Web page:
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Lopez recharges Orioles battery

The Baltimore Orioles took another step yesterday toward rebuilding a team that's finished fourth in the AL East for six consecutive seasons, agreeing on a $22.5 million, three-year deal with Javy Lopez.


The deal is contingent on the All-Star catcher passing a team physical today.

"Javy was the targeted guy that we were looking at in the process, and he's thrilled to be aboard," Orioles vice president Mike Flanagan said.

Lopez joins Miguel Tejada, the 2002 AL Most Valuable Player, in trying to revive the franchise. The shortstop agreed eight days earlier to a $72 million, six-year contract.

Flanagan said negotiations will continue through the holidays with the agent of outfielder Vladimir Guerrero. Flanagan called Guerrero "an important piece we want to consider."

McCourt review

Boston real estate developer Frank McCourt spoke with baseball's ownership committee about his pending purchase of the Los Angeles Dodgers.

Some of the committee members attended the meeting in New York, others participated by telephone.

"It was a very productive meeting and call," said Bob DuPuy, baseball's chief operating officer. "Frank explained his [financing] philosophy and answered questions."

McCourt announced Oct. 10 that he had agreed in principle to buy the team from News Corp. for $430 million, and his contract contains a Dec. 31 deadline for completion of the financial documents and a Jan. 31 date for closing the deal.

A vote on the sale could take place when baseball owners meet Jan. 14-15 in Scottsdale, Ariz.

Yankees win in court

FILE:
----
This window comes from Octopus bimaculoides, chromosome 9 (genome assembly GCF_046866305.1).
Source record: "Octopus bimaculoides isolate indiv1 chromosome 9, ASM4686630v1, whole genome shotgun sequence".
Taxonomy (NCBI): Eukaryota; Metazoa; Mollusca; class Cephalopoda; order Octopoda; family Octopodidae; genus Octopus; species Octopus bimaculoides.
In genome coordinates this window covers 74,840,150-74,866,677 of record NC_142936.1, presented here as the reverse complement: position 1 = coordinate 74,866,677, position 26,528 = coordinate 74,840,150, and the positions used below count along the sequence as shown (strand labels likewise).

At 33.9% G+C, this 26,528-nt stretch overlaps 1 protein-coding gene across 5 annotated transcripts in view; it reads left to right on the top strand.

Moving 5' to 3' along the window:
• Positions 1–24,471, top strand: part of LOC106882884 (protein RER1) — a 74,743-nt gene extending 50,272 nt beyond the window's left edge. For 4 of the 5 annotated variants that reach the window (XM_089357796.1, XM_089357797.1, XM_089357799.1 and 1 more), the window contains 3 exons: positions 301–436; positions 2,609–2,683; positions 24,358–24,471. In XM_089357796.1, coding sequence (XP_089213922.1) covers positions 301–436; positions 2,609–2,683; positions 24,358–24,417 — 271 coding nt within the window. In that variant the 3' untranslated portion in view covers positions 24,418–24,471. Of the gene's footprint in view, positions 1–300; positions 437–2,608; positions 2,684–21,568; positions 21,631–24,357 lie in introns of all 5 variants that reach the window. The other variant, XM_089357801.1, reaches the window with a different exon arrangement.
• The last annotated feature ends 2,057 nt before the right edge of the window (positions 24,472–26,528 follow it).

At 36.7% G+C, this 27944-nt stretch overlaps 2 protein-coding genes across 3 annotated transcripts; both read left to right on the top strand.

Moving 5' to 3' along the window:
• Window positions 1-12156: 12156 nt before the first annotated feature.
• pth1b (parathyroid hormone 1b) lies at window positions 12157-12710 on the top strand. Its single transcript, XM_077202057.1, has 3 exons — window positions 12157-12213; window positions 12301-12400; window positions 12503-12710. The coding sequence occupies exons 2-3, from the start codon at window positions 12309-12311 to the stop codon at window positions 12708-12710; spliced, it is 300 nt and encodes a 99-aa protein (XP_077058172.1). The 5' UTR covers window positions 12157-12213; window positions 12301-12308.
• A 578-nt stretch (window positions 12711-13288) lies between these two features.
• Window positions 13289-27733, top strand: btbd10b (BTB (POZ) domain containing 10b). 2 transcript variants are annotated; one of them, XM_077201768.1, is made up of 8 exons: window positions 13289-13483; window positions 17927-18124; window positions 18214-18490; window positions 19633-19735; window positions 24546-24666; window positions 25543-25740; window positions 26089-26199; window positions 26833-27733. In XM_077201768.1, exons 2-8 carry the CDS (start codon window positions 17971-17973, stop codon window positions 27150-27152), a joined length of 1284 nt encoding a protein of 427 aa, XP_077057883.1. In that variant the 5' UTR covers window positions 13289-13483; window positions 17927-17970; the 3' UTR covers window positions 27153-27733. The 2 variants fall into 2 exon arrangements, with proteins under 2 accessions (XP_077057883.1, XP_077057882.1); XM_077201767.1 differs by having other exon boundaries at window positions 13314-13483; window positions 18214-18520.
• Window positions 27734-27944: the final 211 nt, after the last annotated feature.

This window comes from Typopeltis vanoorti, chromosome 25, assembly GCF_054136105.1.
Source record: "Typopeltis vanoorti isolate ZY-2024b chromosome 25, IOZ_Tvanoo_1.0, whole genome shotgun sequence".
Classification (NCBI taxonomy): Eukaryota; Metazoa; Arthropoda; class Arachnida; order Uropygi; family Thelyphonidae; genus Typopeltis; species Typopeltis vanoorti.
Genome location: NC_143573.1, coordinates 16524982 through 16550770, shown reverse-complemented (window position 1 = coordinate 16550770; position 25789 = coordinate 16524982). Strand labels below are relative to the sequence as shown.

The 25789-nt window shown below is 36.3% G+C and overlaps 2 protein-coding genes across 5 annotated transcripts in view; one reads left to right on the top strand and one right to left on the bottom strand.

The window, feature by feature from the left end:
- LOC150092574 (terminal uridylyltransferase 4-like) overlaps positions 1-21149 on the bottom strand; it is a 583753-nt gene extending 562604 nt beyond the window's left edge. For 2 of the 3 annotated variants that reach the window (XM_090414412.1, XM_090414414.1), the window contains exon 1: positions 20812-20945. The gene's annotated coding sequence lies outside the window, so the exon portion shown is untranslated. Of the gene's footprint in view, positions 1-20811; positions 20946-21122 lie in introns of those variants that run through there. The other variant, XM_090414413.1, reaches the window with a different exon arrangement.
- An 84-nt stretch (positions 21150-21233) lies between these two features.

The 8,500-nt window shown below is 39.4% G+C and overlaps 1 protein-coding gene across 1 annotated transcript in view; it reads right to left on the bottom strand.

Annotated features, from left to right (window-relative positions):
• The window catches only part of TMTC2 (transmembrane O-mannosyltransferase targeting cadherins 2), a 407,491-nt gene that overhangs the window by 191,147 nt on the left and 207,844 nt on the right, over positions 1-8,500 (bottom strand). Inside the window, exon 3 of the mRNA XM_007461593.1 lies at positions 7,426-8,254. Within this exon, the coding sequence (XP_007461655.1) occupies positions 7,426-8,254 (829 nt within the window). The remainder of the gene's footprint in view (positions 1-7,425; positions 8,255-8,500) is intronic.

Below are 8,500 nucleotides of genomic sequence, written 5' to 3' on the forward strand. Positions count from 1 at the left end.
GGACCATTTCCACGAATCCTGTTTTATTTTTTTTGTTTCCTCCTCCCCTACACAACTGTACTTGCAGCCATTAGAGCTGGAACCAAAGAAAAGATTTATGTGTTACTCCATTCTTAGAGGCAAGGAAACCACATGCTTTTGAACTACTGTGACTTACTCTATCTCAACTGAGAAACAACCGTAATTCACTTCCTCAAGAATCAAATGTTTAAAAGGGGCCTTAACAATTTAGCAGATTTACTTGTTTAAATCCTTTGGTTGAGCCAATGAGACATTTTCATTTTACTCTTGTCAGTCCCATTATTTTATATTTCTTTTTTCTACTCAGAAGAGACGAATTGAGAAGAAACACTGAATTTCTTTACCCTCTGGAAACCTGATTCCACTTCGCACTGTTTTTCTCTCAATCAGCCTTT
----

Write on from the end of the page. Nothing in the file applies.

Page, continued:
The state of New York's highest court ended a case in which a New York Yankees' clubhouse worker accused the team and some of its players of gay bashing, physical abuse, and playing cruel practical jokes.The Court of Appeals declined to hear an appeal sought by Paul Priore, who sued the Yankees and three players in state Supreme Court in the Bronx in 1998, each for $50 million. His suit named the Yankees and relief pitchers Mariano Rivera, Jeff Nelson, and Bob Wickman as defendants.The Yankees had said Priore was fired largely because they believed he stole players' worn T-shirts, baseballs, and broken bats that were to be thrown away . . . The A's finalized a $9.2 million, three-year contract with free agent reliever Arthur Rhodes, a deal that had been in the works for more than a week. Rhodes, 34, replaces Keith Foulke, who signed a $24 million, three-year free agent contract with the Red Sox . . . Reliever Paul Quantrill, who has been on New York's roster since Dec. 17, finally got around to signing his $6.4 million, two-year contract with the Yankees. He broke into the major leagues with the Red Sox in 1992 and got a taste of what the rivalry is like between the Red Sox and the Yankees. He's watched Boston and New York gear up to go against each other next year. "It wasn't that much fun being on the Boston side as a young player coming into Yankee Stadium," he said from his home in Port Hope, Ontario, during a conference call. "It almost sounds like it's going to be a playoff-type atmosphere from game one with those guys." . . . Righthanded reliever Scott Strickland returned to the Mets, agreeing to a $650,000, one-year contract . . . Outfielder Ben Grieve, a former AL Rookie of the Year, agreed to a $700,000, one-year contract with the Brewers. In addition, catcher Gary Bennett agreed to a $600,000, one-year contract . . . Catcher Todd Greene and the Colorado Rockies agreed to a $550,000, one-year contract.

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